All in all I would strongly recommend this book as it will only serve to help the reader and stimulate their mind.  I would also STRONGLY recommend it to women who want to see how men really are and what really goes through their minds.

It is available on Kindle and paperback.


Stoner With A Boner said...

unfortunately that place was overrun by White Nationalists...

I did, however, publish 5 articles there...

given the fact that you say you reserve 5%, you probably see a few things as "problematic"...

Captain Capitalism said...

Yeah, the white nationalists are a funny group.

Half of them want me to join them

and then when they find out I'm a technical jew,

they all hate me and want me to die.


Wilko said...

Read about two thirds of it around three weeks ago, so I hope I'm being fair on the guy...

I found that his criticisms of libertarianism as a political and economic system tended somewhat towards straw men and adhoms - citing Ayn Rand's "aspergery" humourlessness in one instance. I had to laugh in approval at that, but it's not the most robust argument.

Perhaps because of the ordering of the chapters I kept asking myself, ok, what is it you would advocate instead of libertarianism? Not having read any of his work before I spent the first half of the book wondering where he was coming from politically - classic liberal, paleocon? He eventually lays it out, and if memory serves me correctly, it ends up looking very Friedmanesque anyway?! So after scratching my head for a while I shrugged and figured that he probably has beef with anarcho-capitalism.

Anyway, this comment is long enough already!

Roberto Severino said...

That pretty much summarizes it. They have this belief that you're in on some conspiracy to see the "white race" perish and not survive or some nonsense. There's also a lack of empiricism, intellectual rigor, and economic thought in their "arguments" anyway.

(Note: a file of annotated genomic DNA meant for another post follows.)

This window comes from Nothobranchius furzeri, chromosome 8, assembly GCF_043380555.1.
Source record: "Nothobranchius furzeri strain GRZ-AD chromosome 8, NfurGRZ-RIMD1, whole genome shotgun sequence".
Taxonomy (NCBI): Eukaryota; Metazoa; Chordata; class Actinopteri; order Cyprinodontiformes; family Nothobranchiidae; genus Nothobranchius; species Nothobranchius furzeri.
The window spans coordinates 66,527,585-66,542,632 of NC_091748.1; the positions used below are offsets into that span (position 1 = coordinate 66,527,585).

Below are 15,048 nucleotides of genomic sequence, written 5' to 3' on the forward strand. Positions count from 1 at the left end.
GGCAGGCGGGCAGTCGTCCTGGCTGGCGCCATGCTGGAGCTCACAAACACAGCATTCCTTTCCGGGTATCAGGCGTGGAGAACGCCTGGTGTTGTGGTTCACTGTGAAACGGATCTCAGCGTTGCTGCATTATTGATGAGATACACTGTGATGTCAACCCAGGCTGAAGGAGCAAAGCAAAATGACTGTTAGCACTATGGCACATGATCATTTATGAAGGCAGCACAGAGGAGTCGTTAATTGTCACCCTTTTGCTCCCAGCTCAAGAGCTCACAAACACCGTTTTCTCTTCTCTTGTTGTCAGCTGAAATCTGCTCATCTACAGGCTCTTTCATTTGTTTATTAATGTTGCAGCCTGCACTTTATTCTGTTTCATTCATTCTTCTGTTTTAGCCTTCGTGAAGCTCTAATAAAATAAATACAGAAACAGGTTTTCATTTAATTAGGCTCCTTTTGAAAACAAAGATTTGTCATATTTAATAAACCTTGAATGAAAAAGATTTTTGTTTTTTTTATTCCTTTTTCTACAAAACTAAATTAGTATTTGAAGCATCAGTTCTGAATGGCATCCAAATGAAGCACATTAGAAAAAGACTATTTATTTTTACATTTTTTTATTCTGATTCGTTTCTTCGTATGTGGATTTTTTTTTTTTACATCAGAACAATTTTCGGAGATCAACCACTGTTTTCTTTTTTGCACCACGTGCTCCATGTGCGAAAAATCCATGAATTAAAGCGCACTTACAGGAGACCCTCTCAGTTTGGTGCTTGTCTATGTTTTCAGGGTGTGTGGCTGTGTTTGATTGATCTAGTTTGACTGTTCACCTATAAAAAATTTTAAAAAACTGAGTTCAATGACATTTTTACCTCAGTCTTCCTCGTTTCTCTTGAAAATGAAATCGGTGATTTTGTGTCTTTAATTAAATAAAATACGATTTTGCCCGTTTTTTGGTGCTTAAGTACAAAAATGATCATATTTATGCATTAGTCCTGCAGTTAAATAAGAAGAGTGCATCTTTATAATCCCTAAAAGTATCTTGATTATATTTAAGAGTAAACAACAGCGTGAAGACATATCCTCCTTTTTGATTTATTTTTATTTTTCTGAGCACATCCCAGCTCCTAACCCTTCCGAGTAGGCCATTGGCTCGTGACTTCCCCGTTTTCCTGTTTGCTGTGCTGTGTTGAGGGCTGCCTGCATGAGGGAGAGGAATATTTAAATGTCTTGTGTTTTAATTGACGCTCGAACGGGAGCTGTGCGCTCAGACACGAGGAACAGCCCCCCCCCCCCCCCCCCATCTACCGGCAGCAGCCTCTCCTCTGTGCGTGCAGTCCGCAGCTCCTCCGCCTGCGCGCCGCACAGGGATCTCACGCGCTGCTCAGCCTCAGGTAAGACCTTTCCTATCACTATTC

I don't know why any person here would want to take them seriously. They are a sad bunch running on fumes and trying to get attention to themselves and their cult.

There was even someone who identified as a White nationalist who made a video defending a member of the Altright group on YouTube and his decision to date an Asian woman and they all flipped out and turned on him.

According to their "logic," certain kinds of Asians and Ashkenazi Jews are supposed to possess the highest IQ out of all the different racial groups. I don't get why they would have turned on that person anyway if you abide by that sort of reasoning.

It's nothing an echo chamber kind of mysticism drowned in confirmation bias to me.

Wilko said...

I remember it a little more clearly now - when he laid out his (somewhat tongue in cheek) vision of a reformed America he called for retaliatory tariffs to protect domestic industries from their unscrupulous foreign counterparts - that rubbed me the wrong way.

I couldn't quite put my finger on it, since he never clearly articulated it, but I have a hunch that part of his beef with libertarianism is that it doesn't explicitly endorse traditional judeo-christian values??? I'm really reaching on that one though.